Use less water

As you go about your day, pay attention to how much water you are using for simple tasks like brushing your teeth, washing dishes or showering. Making small changes to your routine such as taking shorter showers, turning off the faucet while brushing your teeth and only using the shortest cycle for your appliances (dishwasher, washing machine) can make a big difference over time. Consider investing in water saving tools like low flow shower heads and toilets.

How much are utilities in an apartment? Other apartment costs to consider before renting

There are a few other potential fees to consider before renting an apartment. These fees are much harder to negotiate and aren’t typically bundled with other services.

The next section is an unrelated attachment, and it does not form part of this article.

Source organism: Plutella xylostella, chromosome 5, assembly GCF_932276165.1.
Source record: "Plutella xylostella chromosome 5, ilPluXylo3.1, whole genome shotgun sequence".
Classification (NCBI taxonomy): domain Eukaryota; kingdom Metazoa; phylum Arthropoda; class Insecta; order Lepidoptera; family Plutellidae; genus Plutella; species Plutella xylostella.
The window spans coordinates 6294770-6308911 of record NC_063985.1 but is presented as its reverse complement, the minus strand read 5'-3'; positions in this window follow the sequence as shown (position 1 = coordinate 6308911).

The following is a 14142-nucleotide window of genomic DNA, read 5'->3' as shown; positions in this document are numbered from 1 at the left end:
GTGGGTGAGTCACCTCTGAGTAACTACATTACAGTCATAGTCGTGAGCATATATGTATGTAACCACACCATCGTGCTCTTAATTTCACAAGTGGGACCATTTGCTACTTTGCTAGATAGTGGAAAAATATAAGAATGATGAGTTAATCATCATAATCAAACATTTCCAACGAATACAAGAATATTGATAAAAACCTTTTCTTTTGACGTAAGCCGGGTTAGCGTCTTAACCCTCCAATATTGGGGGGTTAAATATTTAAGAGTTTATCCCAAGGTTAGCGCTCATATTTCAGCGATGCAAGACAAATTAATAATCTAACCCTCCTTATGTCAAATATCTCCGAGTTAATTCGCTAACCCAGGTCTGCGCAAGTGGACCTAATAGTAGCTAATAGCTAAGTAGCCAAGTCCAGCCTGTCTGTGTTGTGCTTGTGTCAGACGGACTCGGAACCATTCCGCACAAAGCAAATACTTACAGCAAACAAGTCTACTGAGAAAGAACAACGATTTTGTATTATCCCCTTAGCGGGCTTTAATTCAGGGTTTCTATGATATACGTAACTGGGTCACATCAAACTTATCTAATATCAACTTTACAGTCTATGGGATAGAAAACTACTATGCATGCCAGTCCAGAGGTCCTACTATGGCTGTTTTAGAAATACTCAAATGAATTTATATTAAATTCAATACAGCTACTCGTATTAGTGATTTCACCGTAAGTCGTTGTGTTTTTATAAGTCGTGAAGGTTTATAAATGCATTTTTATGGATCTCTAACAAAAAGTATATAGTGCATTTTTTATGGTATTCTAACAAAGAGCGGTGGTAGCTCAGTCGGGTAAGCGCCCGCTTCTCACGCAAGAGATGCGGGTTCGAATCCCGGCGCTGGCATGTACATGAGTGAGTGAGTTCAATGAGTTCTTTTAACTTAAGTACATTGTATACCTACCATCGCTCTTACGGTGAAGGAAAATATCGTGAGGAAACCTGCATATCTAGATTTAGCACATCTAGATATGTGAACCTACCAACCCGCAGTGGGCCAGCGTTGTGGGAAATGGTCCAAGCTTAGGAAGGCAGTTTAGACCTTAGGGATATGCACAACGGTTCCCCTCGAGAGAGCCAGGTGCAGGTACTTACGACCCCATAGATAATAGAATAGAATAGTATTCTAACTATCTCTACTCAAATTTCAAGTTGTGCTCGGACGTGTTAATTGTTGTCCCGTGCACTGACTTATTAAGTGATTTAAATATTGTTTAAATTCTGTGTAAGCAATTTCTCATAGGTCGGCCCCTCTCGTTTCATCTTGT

Adding an alarm or apartment security system is your responsibility. You’ll also want to check with your landlord before installing security that connects to the main electrical system.


Finding an apartment that allows pets can be a challenge. Many landlords view them as liabilities and a hazard. If you find a new home for both you and your furry companion, expect to pay a pet deposit and an additional fee on top of your regular rent.

Renters insurance

Most landlords require you to have renters insurance. This provides coverage for your personal property against fire, theft, and vandalism, and saves the building from legal hassle. Some policies will also cover your expenses if your apartment becomes uninhabitable. Annual premium costs are very affordable and usually paid annually. You can also bundle renters  insurance with auto or life insurance for better rates.

Save money by being knowledgeable and keeping track of expenses. Bundle services when possible, buy what you need, and use less.